medwire news: mutations in HNF1A and HNF4A are less likely to be associated with a diagnosis of adult-onset diabetes (MODY) when discovered incidentally than in a clinically selected cohort, the research says.
Mutations in glucokinase (GCK) have a similar impact on the likelihood of MODY, regardless of the environment in which they are detected, reported Kashyap Patel (University of Exeter, UK) at the 58th EASD Annual Meeting in Stockholm, Sweden.
In support of the study, Patel explained that “next-generation sequencing has transformed the way we do genetic testing,” allowing for a shift from “single-gene testing in clinical contexts” to multi-gene testing both in and out of the clinic.
Along with the increase in direct-to-consumer testing, “we are now finding mutations in monogenic diseases [such as MODY] long before the onset of the disease,” and it’s not clear what to do in such situations, he added.
Patel gave the example of a clinically unselected person (with no family members with diabetes) who was determined to have diabetes HNF1A Mutation by commercial testing where the risk of developing diabetes is currently unknown.
To fill this knowledge gap, the team compared genetic penetrance – defined as the proportion of people with a particular genetic variant who develop the associated disease phenotype – with HNF1A, HNF4Aand GCK Mutations in clinically selected versus clinically unselected cohorts.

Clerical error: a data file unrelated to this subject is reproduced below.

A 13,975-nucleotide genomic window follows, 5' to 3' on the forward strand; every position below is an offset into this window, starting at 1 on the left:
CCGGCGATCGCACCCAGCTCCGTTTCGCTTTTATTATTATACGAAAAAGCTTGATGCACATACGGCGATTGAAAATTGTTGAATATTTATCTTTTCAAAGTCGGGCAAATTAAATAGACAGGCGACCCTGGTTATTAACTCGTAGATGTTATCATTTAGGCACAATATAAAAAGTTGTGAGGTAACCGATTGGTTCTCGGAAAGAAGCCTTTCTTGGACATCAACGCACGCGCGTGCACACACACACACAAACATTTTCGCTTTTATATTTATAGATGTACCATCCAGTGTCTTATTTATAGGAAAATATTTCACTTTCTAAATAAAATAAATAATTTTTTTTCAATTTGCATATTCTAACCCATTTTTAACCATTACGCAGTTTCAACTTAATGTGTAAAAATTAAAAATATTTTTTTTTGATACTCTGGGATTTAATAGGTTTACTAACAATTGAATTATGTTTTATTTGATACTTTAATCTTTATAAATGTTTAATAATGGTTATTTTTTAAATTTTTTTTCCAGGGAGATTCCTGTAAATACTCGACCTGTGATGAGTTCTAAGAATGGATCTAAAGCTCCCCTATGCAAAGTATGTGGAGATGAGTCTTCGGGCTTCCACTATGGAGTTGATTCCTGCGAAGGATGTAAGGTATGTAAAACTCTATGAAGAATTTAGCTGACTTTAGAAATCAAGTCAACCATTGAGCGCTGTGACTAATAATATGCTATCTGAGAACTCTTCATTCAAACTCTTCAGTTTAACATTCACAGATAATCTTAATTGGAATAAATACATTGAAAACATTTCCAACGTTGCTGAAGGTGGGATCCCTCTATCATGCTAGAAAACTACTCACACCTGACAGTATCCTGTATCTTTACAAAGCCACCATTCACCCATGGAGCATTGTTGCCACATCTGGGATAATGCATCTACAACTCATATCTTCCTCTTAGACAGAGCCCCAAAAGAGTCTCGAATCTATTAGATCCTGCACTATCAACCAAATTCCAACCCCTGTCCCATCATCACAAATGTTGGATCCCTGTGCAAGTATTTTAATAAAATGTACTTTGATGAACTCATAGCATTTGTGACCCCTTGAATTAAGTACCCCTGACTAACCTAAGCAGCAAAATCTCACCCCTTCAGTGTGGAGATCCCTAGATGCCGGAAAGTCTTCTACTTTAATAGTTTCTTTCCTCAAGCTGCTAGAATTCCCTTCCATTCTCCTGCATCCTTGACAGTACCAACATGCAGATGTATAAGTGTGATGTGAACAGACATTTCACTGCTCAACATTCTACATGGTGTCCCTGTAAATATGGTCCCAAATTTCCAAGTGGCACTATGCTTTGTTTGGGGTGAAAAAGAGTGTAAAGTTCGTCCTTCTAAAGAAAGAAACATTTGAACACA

The clinically selected cohorts included 1742 UK individuals with MODY and 2194 of their family members (53% with diabetes), while the clinically unselected group included 132,194 individuals from a US hospital cohort (24% with diabetes) and 198,748 individuals from the UK Biobank (6% with diabetes).
In the unselected cohorts, the prevalence of HNF1A and HNF4A Variants ranged from approximately one case in 10,000 to one in 7,000, while the prevalence of GCK Mutations ranged from about one in 4000 to one in 2000.
Patel reported that the penetrance of HNF1A Variants was “substantially lower” in the clinically unselected cohorts, with 30-50% of people by age 40 developing diabetes, compared with 86% in the family members of people with MODY. A similar pattern of results was seen for HNF4A mutations, and these findings remained consistent after accounting for clinical features.
On the other hand z GCK Variants were of similarly high penetrance whether discovered incidentally or not, with 89-97% of subjects in all cohorts presenting with mild hyperglycemia.
Taken together, these results indicate that “we cannot use family-based risk information to counsel those individuals who are incidentally found to be infected HNF1A and HNF4A mutations, but we can use that for glucokinase MODY,” the moderator concluded.
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EASD Annual Meeting; Stockholm, Sweden: June 19-23 Sept 2022